Williams added, “Deena is a champion. She brings considerable talent and personal insight to BOSTON, this film about the most legendary road race in the world.”

For more information please contact: info@laromafilms.com

Editor’s Choice: Under Two Hours – and Beyond

January 5, 2015
Cover19.1SMIs the sub-2:00 marathon possible?
P. J. Christman
© 2015 42K(+) Press, Inc.

The marathon: a magic distance and event, one that requires ambition, planning, determination, courage, persistence, stamina, and endurance, all traits the Greek messenger Pheidippides was required to possess for his clarion journey.

For it was Pheidippides’s feat of running from Marathon to exhaustion and death in Athens, in order to announce nothing more than victory, that inspired the subsequent formal Olympic event. At the end of the 19th century, a modern-day race was designed to commemorate the approximate 25-mile distance he was thought to have run.

We can thank King Edward VII of England for the event’s current 26.2-mile or 42.195-kilometer Olympic distance. For when His Majesty gave permission for the start of the 1908 Olympic Marathon to be upon the East Lawn of Windsor Castle, the race to finish with one lap inside London’s White City Stadium, the Olympic marathon distance was increased from 24.85 miles to its present distance.

These popular contests on foot are thought to be among the planet’s more testing endeavors. For those of all abilities up to the challenge, it takes somewhere between two and six hours to complete. Many fail to finish. Others end up hitting “the Wall” where glycogen has run out and the muscles can no longer sustain pedestrian movement of even the most awkward or staggering nature.

Of course there are other, arguably more difficult challenges such as climbing Mount Everest, swimming the English Channel, hiking across the Sahara Desert, biking the Tour de France, or completing Ironman triathlons. These endeavors create their own cachet through difficult requirements involving the overcoming of great mental and physical barriers.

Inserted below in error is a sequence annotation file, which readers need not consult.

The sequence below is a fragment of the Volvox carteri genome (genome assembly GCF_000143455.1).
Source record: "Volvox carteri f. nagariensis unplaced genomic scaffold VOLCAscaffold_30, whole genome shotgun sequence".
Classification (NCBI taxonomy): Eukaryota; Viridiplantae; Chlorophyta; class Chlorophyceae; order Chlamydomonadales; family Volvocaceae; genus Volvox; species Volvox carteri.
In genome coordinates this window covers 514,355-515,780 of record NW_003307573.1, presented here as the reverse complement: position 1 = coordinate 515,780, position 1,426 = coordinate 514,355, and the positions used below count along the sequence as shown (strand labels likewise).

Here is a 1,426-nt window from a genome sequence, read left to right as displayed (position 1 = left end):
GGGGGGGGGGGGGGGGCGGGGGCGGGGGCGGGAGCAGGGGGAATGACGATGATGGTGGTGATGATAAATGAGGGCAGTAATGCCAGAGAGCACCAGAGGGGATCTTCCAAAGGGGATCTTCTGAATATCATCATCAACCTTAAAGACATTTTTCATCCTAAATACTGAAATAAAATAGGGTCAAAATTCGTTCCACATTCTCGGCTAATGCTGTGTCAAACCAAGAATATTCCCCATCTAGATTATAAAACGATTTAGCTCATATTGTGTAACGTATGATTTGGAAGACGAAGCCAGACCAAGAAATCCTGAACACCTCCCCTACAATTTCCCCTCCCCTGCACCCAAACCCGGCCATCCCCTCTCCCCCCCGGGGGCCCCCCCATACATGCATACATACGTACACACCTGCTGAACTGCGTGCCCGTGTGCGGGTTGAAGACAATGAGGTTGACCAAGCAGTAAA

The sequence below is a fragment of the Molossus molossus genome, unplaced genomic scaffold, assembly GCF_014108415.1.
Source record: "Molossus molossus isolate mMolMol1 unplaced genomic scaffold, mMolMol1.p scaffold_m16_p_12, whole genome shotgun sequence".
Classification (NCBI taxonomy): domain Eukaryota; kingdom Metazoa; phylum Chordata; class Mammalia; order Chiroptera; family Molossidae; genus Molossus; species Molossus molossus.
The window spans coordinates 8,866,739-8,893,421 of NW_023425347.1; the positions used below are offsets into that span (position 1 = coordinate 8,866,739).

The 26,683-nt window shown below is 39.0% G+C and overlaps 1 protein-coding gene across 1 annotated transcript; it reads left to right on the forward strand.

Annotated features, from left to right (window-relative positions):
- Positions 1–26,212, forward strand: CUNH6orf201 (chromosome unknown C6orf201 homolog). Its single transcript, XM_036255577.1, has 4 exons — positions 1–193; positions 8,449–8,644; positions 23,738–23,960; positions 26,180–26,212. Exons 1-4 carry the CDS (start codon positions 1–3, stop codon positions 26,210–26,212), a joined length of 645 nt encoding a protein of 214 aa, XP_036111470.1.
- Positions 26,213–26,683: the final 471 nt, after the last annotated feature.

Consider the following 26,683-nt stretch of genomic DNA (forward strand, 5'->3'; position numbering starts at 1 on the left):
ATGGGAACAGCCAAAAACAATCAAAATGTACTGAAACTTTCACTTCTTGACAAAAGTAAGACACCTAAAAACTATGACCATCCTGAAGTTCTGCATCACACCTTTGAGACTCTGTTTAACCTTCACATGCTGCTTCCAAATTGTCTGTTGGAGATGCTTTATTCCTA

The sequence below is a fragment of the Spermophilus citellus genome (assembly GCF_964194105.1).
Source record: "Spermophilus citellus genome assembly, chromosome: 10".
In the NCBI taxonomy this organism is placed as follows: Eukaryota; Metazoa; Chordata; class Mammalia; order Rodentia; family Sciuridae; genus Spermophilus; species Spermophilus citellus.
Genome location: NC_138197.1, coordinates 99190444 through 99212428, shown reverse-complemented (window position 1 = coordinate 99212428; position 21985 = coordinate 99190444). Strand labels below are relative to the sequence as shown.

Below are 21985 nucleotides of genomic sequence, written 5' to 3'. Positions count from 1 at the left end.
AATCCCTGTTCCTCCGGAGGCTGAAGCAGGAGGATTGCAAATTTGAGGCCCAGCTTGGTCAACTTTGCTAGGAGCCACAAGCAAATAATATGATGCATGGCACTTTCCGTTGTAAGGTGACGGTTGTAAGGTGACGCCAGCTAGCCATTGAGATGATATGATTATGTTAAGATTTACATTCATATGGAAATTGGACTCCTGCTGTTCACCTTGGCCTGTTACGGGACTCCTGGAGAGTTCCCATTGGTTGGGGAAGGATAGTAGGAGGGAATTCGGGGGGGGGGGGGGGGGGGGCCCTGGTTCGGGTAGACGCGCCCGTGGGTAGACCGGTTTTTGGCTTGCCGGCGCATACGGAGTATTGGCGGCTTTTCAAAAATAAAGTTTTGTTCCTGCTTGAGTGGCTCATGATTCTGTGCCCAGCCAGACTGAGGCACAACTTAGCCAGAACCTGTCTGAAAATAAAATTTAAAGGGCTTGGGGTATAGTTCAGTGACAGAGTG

Each issue, we select an “Editor’s Choice”—an entire article we share with you online. Click here to read the entire article…

RAVEN Streak Run Celebrates 40-year Mark

December 29, 2014

RAVEN 1RAVEN is celebrating the 40-year mark of his streak run on December 31, 2014, right in the same place
he has been running for 40 years. Runners from all over are coming to join in this remarkable celebration to meet and run with RAVEN on the beach at 4pm at the 5th Street Lifeguard Station in South Beach, Miami, Florida.

Raven has the world’s record for running 8 miles every day for 40 years in hurricanes, storms, very high temperatures, and humidity! He is the only runner in the world who has run his entire streak on the sand and also in the same location. RAVEN is one of the only 8 runners in the world to have completed a 40-year streak run.

  • Raven has logged over 117,000 miles on the sands of South Beach—enough to circle the earth nearly 5 times.
  • More than 2200 runners ranging in age from 6 to 83, from more than 78 countries and at least 2 runners from every state in America, have completed at least one 8 mile run with Raven on South Beach.

On My Way to 100 Marathons

November 18, 2014

BillIn our November 2014 e-newsletter, e-XTRA, we included an excerpt of Bill Smith’s story in our “Subscriber of the Month” feature. Here is his entire story.

HOW I STARTED INTO RUNNING